Utility conglomerate Empresas Públicas de Medellín (EPM) has fallen victim to a BlackCat/ALPHV ransomware attack, disrupting the company’s operations and customer services. Tuesday least 4,000 workers were told to work from home, with information infrastructure and web services offline.
The ransomware attack has caused chaos in Medellín for prepaid electricity customers, a service usually used in low-income neighborhoods that works similar to prepaid telephony. EPM has instructed its 304,000 prepaid energy customers in 125 different cities and towns across the Colombian department of Antioquia (where Medellín is located) to physically go to customer service offices with the numbers of their electrical meters and mobile phones to receive a recharge code via text message.
The utility is also sending tanker trucks to provide water to almost 28,000 customers of prepaid water, not connected to the city’s waterworks network.
In ransomware attacks, extortionists infiltrate a computer network with software that copies files, sending them to the extortionists, and then encrypts the files, denying the victim access to its own files unless extortion is paid. The victim is also subject to the data in the files, which may contain sensitive customer or financial information, being sold on the “dark web” or computer black market.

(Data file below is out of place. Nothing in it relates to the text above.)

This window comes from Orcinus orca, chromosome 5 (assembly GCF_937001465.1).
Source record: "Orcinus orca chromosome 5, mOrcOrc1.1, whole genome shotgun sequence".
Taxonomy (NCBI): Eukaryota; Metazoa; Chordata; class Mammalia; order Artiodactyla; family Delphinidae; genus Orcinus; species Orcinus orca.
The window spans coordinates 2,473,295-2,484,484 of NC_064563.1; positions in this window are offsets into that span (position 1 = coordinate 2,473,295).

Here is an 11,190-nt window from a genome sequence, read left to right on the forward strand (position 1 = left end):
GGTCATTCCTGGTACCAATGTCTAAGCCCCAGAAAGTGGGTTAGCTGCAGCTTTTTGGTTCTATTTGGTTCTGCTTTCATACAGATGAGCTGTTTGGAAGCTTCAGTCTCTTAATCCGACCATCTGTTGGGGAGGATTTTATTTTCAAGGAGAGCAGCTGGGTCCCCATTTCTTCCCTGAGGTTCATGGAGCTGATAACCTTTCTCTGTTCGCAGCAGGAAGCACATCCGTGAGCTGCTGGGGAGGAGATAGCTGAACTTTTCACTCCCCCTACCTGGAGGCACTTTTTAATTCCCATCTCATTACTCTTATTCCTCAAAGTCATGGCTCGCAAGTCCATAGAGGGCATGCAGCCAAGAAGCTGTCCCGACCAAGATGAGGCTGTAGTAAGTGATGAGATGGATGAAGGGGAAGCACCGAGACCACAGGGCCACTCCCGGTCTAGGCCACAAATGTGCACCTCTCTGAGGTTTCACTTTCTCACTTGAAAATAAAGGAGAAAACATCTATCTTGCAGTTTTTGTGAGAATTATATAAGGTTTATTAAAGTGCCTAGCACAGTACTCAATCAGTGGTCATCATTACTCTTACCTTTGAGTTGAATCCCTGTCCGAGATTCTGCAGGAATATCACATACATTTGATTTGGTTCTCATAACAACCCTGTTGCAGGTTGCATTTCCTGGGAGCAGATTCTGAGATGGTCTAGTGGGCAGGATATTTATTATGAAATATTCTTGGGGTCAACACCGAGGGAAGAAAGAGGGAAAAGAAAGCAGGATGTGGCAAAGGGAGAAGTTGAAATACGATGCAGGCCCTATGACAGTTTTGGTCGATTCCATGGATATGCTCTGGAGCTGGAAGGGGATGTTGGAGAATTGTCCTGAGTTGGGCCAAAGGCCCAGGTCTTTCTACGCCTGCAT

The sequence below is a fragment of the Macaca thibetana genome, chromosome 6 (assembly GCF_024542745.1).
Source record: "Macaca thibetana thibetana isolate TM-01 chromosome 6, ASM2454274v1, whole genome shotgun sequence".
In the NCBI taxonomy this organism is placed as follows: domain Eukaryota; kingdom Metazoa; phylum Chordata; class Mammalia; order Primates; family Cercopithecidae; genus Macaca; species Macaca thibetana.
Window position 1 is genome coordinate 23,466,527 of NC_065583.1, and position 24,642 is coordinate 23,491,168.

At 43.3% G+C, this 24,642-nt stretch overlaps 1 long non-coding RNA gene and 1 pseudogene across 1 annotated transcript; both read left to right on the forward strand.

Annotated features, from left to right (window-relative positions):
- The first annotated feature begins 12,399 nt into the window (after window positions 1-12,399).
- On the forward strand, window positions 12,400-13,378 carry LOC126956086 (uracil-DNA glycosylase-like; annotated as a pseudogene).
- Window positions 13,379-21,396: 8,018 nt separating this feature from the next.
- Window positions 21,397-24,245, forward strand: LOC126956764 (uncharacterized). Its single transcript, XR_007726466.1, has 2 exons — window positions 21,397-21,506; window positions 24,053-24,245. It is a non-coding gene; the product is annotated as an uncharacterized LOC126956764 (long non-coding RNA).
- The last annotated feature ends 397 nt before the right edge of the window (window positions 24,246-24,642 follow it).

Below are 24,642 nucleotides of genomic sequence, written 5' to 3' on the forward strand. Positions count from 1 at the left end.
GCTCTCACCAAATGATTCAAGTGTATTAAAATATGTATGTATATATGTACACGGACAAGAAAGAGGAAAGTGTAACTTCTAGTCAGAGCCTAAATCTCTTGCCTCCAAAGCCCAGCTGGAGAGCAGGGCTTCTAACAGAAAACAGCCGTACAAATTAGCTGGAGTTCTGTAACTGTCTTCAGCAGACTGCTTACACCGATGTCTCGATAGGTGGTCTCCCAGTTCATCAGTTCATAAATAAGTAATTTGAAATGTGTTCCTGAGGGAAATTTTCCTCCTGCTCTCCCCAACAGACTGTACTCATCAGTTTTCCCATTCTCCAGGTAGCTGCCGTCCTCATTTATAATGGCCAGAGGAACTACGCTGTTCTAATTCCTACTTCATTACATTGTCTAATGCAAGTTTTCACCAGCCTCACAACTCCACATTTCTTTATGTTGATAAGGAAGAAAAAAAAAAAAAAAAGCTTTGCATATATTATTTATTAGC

Medellín daily El Colombiano is already blaming Dario Amar Florez, as the executive within EPM responsible for preventing cyberattacks. According to the newspaper, Florez, an ally of Medellín Mayor Daniel Quintero, himself a former IT entrepreneur, has been allocated five billion pesos to address the crisis. Quintero has repeatedly called Medellín “Valle de Software” or Software Valley, but with EPM under his firm control through its board of director and appointments throughout management, the cybersecurity failure exposes the gap between the administration’s slogans and real digital maturity.
Image from Germán Fernández (Twitter)